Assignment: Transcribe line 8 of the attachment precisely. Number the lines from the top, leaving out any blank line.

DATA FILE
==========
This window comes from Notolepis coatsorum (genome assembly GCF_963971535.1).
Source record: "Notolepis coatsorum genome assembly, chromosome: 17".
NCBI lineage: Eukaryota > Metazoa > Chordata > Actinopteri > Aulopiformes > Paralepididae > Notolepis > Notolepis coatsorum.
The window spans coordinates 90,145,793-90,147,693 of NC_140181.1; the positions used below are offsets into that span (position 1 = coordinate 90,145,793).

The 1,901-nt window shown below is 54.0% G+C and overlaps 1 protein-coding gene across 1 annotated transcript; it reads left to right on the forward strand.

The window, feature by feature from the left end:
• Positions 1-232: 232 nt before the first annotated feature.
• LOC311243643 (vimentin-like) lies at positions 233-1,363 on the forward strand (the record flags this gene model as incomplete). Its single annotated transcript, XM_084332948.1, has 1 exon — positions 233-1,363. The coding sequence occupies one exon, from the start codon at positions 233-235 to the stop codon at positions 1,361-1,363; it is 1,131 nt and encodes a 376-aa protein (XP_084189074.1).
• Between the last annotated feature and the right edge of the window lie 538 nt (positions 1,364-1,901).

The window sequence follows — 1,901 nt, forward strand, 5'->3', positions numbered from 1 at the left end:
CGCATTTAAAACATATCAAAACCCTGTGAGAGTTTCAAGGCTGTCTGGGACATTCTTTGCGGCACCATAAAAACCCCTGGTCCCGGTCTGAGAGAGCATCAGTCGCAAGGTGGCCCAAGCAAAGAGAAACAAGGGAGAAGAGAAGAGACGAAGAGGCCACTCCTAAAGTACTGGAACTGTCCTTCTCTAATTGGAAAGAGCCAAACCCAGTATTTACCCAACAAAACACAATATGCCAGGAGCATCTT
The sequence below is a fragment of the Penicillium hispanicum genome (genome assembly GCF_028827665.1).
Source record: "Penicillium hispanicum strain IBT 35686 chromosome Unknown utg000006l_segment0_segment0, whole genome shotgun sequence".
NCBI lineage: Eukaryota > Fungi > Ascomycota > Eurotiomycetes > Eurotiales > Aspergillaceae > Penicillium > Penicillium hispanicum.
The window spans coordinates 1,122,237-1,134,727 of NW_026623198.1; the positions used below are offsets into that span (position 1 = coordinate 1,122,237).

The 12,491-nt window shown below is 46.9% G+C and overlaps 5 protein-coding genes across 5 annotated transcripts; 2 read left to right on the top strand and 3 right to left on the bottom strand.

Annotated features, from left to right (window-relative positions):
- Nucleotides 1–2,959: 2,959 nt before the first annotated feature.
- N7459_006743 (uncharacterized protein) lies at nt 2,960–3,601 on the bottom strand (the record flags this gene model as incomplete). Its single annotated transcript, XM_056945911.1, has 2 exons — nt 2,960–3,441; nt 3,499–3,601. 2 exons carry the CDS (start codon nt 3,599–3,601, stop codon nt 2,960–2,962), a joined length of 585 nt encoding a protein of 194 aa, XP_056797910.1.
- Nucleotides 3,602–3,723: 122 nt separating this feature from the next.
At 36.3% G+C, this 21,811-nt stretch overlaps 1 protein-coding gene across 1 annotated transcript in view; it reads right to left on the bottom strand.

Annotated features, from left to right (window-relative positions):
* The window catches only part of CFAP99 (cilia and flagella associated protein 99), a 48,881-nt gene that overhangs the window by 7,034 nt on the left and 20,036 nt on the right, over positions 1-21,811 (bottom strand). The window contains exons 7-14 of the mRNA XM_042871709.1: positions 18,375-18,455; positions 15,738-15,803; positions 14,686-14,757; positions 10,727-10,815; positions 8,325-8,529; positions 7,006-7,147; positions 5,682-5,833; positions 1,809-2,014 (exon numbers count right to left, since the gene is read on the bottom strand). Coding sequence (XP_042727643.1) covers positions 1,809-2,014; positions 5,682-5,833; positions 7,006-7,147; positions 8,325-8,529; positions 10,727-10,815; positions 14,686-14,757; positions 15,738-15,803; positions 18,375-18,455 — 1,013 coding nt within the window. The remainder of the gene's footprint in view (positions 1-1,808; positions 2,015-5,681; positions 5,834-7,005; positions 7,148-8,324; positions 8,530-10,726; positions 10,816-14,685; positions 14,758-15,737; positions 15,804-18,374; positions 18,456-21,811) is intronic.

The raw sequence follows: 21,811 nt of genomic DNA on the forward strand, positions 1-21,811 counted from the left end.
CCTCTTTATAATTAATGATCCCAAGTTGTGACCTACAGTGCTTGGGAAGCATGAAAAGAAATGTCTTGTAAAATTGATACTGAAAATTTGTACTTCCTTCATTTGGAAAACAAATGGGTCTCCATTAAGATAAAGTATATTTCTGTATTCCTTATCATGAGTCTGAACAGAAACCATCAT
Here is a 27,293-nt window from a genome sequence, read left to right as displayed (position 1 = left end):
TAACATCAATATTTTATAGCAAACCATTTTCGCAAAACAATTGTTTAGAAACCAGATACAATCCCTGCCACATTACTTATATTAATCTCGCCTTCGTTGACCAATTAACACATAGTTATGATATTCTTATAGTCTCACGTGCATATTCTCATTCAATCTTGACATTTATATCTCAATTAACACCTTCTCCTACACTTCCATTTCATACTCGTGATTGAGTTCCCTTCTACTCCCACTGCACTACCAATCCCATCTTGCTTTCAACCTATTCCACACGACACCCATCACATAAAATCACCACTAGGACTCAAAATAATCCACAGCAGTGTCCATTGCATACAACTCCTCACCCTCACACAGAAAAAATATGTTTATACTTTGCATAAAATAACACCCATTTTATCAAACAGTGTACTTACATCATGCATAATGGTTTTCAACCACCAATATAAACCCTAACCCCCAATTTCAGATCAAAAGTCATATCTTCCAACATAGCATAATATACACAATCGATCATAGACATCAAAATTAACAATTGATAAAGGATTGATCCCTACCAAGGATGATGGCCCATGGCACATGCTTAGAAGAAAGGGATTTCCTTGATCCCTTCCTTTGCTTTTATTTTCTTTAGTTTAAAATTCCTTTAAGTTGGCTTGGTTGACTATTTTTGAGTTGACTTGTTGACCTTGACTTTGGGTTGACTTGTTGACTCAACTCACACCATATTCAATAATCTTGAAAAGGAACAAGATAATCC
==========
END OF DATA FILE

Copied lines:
• LOC311243643 (vimentin-like) lies at positions 233-1,363 on the forward strand (the record flags this gene model as incomplete). Its single annotated transcript, XM_084332948.1, has 1 exon — positions 233-1,363. The coding sequence occupies one exon, from the start codon at positions 233-235 to the stop codon at positions 1,361-1,363; it is 1,131 nt and encodes a 376-aa protein (XP_084189074.1).